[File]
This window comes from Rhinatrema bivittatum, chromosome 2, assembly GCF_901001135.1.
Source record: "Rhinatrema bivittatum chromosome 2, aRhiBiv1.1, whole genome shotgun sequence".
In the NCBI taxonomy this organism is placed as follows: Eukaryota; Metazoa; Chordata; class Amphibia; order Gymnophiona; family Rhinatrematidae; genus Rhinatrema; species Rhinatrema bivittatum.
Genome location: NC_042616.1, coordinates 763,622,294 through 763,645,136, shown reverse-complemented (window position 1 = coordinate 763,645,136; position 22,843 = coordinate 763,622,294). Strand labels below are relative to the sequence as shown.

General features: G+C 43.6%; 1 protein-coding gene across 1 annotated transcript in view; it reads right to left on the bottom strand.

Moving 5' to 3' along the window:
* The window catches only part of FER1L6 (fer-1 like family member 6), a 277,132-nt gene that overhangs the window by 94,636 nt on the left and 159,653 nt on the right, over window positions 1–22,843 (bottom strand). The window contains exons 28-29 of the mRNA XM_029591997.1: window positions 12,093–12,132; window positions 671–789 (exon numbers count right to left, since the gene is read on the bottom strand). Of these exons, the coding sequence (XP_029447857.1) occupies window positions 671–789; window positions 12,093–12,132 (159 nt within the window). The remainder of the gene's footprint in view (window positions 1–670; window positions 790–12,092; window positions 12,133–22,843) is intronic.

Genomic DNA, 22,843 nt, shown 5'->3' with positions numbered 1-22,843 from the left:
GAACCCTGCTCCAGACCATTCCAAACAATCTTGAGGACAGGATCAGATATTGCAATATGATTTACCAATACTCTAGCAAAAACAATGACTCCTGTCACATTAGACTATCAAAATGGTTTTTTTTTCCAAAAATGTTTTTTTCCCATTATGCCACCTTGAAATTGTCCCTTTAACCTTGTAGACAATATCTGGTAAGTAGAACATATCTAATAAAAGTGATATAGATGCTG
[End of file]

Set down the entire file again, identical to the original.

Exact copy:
This window comes from Rhinatrema bivittatum, chromosome 2, assembly GCF_901001135.1.
Source record: "Rhinatrema bivittatum chromosome 2, aRhiBiv1.1, whole genome shotgun sequence".
In the NCBI taxonomy this organism is placed as follows: Eukaryota; Metazoa; Chordata; class Amphibia; order Gymnophiona; family Rhinatrematidae; genus Rhinatrema; species Rhinatrema bivittatum.
Genome location: NC_042616.1, coordinates 763,622,294 through 763,645,136, shown reverse-complemented (window position 1 = coordinate 763,645,136; position 22,843 = coordinate 763,622,294). Strand labels below are relative to the sequence as shown.

General features: G+C 43.6%; 1 protein-coding gene across 1 annotated transcript in view; it reads right to left on the bottom strand.

Moving 5' to 3' along the window:
* The window catches only part of FER1L6 (fer-1 like family member 6), a 277,132-nt gene that overhangs the window by 94,636 nt on the left and 159,653 nt on the right, over window positions 1–22,843 (bottom strand). The window contains exons 28-29 of the mRNA XM_029591997.1: window positions 12,093–12,132; window positions 671–789 (exon numbers count right to left, since the gene is read on the bottom strand). Of these exons, the coding sequence (XP_029447857.1) occupies window positions 671–789; window positions 12,093–12,132 (159 nt within the window). The remainder of the gene's footprint in view (window positions 1–670; window positions 790–12,092; window positions 12,133–22,843) is intronic.

Genomic DNA, 22,843 nt, shown 5'->3' with positions numbered 1-22,843 from the left:
GAACCCTGCTCCAGACCATTCCAAACAATCTTGAGGACAGGATCAGATATTGCAATATGATTTACCAATACTCTAGCAAAAACAATGACTCCTGTCACATTAGACTATCAAAATGGTTTTTTTTTCCAAAAATGTTTTTTTCCCATTATGCCACCTTGAAATTGTCCCTTTAACCTTGTAGACAATATCTGGTAAGTAGAACATATCTAATAAAAGTGATATAGATGCTG